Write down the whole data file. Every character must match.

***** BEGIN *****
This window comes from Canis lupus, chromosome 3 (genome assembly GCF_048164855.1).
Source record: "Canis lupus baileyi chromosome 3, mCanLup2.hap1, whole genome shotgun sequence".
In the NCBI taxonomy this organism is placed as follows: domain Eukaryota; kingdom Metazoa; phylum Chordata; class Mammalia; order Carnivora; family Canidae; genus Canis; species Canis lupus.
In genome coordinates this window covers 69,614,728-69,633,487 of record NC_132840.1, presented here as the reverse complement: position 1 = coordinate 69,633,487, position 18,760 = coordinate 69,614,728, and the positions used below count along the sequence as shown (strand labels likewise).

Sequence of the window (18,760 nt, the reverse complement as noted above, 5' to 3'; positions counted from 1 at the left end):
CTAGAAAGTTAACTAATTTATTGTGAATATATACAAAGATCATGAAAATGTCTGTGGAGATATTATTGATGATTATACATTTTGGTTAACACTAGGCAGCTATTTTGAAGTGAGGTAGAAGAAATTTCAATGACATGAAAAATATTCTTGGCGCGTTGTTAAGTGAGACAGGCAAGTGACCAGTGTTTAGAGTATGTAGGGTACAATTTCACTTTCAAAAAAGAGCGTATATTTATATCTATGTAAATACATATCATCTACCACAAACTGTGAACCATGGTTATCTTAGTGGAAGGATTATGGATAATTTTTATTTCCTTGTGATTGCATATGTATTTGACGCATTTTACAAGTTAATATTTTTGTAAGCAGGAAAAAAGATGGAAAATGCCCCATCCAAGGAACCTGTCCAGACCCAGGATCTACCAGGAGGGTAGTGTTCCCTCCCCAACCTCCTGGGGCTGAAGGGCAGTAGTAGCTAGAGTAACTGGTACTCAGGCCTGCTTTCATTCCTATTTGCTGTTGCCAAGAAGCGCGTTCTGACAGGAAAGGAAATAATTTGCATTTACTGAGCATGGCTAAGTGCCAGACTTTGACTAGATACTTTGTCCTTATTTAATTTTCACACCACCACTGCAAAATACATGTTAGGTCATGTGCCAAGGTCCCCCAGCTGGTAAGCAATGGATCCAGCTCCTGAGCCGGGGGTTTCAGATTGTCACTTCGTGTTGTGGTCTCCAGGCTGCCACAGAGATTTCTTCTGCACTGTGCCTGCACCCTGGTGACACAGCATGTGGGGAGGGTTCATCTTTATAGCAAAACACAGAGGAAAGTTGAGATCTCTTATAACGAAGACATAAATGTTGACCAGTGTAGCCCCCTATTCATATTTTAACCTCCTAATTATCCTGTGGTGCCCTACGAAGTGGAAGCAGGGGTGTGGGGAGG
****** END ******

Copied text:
This window comes from Canis lupus, chromosome 3 (genome assembly GCF_048164855.1).
Source record: "Canis lupus baileyi chromosome 3, mCanLup2.hap1, whole genome shotgun sequence".
In the NCBI taxonomy this organism is placed as follows: domain Eukaryota; kingdom Metazoa; phylum Chordata; class Mammalia; order Carnivora; family Canidae; genus Canis; species Canis lupus.
In genome coordinates this window covers 69,614,728-69,633,487 of record NC_132840.1, presented here as the reverse complement: position 1 = coordinate 69,633,487, position 18,760 = coordinate 69,614,728, and the positions used below count along the sequence as shown (strand labels likewise).

Sequence of the window (18,760 nt, the reverse complement as noted above, 5' to 3'; positions counted from 1 at the left end):
CTAGAAAGTTAACTAATTTATTGTGAATATATACAAAGATCATGAAAATGTCTGTGGAGATATTATTGATGATTATACATTTTGGTTAACACTAGGCAGCTATTTTGAAGTGAGGTAGAAGAAATTTCAATGACATGAAAAATATTCTTGGCGCGTTGTTAAGTGAGACAGGCAAGTGACCAGTGTTTAGAGTATGTAGGGTACAATTTCACTTTCAAAAAAGAGCGTATATTTATATCTATGTAAATACATATCATCTACCACAAACTGTGAACCATGGTTATCTTAGTGGAAGGATTATGGATAATTTTTATTTCCTTGTGATTGCATATGTATTTGACGCATTTTACAAGTTAATATTTTTGTAAGCAGGAAAAAAGATGGAAAATGCCCCATCCAAGGAACCTGTCCAGACCCAGGATCTACCAGGAGGGTAGTGTTCCCTCCCCAACCTCCTGGGGCTGAAGGGCAGTAGTAGCTAGAGTAACTGGTACTCAGGCCTGCTTTCATTCCTATTTGCTGTTGCCAAGAAGCGCGTTCTGACAGGAAAGGAAATAATTTGCATTTACTGAGCATGGCTAAGTGCCAGACTTTGACTAGATACTTTGTCCTTATTTAATTTTCACACCACCACTGCAAAATACATGTTAGGTCATGTGCCAAGGTCCCCCAGCTGGTAAGCAATGGATCCAGCTCCTGAGCCGGGGGTTTCAGATTGTCACTTCGTGTTGTGGTCTCCAGGCTGCCACAGAGATTTCTTCTGCACTGTGCCTGCACCCTGGTGACACAGCATGTGGGGAGGGTTCATCTTTATAGCAAAACACAGAGGAAAGTTGAGATCTCTTATAACGAAGACATAAATGTTGACCAGTGTAGCCCCCTATTCATATTTTAACCTCCTAATTATCCTGTGGTGCCCTACGAAGTGGAAGCAGGGGTGTGGGGAGG